Non-native plants can introduce new pests and diseases to an area, which can harm native species and lead to further ecological imbalances. One example of a non-native plant species introducing pests and diseases to a new area is the European chestnut tree being introduced to North America in te early 1900s. When European settlers brought the European chestnut to the continent, they inadvertently introduced the chestnut blight fungus with it. The chestnut blight fungus, native to Asia, had little impact on the European chestnut trees due to their co-evolution and built-in resistance. However, the fungus had devastating consequences for the American chestnut tree and has decimated the population, which had no natural resistance to the disease. Once one of the dominant tree species in Eastern U.S. forests to a now functionally extinct species. This has led to significant ecological changes in the affected forests, as the American chestnut was a crucial food source for various wildlife and played a vital role in nutrient cycling.

Lack of support for wildlife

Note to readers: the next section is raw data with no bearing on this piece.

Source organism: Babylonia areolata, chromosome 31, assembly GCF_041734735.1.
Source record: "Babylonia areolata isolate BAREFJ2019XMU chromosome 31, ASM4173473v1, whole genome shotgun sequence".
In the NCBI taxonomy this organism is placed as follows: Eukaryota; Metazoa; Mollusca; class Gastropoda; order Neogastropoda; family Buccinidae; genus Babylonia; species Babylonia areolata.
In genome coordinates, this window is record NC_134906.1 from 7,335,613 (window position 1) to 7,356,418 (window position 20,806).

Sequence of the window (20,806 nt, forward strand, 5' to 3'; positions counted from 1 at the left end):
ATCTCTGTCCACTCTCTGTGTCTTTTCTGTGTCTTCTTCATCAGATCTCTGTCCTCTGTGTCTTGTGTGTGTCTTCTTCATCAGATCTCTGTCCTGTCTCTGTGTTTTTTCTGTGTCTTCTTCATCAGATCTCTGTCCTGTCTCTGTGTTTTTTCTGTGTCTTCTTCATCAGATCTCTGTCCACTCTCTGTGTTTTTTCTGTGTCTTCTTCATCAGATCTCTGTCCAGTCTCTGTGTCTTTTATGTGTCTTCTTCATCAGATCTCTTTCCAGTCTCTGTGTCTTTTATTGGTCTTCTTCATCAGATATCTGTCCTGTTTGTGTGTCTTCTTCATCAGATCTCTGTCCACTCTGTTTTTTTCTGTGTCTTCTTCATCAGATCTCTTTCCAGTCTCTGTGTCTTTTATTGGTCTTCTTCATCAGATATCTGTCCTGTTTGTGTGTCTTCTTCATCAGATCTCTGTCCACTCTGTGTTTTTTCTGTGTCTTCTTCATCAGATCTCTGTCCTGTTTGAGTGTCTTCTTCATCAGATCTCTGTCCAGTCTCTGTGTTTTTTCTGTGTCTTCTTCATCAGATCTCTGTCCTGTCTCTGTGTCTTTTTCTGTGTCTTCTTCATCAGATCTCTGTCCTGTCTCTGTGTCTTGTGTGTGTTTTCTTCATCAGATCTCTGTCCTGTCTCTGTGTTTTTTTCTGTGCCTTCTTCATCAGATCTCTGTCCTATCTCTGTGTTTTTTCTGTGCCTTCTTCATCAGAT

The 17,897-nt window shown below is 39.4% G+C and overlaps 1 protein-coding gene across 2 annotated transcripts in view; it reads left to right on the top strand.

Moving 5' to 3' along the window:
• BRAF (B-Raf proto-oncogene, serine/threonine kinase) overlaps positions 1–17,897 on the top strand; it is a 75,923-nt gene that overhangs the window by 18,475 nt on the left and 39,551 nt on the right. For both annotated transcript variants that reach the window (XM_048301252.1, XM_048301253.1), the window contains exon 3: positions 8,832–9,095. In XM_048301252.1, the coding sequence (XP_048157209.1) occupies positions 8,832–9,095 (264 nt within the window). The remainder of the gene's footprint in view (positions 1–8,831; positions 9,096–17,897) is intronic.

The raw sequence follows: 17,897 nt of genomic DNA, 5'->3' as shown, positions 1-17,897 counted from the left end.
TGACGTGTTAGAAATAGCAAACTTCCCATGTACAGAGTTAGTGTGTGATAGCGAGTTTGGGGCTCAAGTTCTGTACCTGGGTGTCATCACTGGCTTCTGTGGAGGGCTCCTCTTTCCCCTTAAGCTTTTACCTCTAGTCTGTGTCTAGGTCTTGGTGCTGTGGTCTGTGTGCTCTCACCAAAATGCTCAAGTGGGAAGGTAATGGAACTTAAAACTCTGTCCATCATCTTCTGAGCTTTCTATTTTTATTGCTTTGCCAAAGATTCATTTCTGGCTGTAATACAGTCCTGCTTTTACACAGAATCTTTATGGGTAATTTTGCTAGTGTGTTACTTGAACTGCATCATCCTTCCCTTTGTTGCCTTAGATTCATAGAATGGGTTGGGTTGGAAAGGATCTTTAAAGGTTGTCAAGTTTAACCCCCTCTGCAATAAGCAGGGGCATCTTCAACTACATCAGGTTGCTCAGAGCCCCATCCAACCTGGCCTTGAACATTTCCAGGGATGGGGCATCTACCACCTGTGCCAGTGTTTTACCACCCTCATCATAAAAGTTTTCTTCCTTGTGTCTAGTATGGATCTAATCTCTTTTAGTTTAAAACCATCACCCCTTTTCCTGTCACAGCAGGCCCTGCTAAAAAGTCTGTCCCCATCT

Non-native plants often do not provide the same habitat or food sources for local wildlife as native species, leading to declines in populations of insects, birds, and other animals. An example of a non-native species lacking support for wildlife is the Bradford pear tree, which was widely planted in the United States as an ornamental tree due to its attractive white blossoms and rapid growth. One Google search will show you the backlash growing against this tree. See here, here, and here. The Bradford pear tree is native to China and Vietnam, and its presence in North American ecosystems has proven to be detrimental to local wildlife. One of the major issues with the Bradford pear tree is that it does not provide a suitable food source for native insect and bird populations. For instance, many native caterpillars rely on specific native host plants for food and reproduction. As a consequence, when non-native species like the Bradford pear tree become widespread, they can displace native vegetation, thereby reducing the availability of native plants that serve as essential food sources for the local fauna. Moreover, the fruits of the Bradford pear tree are not palatable to most native birds, further limiting the tree's ability to support local wildlife. The absence of native insects and birds in areas dominated by Bradford pear trees leads to a decline in overall biodiversity and weakens the resilience of the local ecosystem.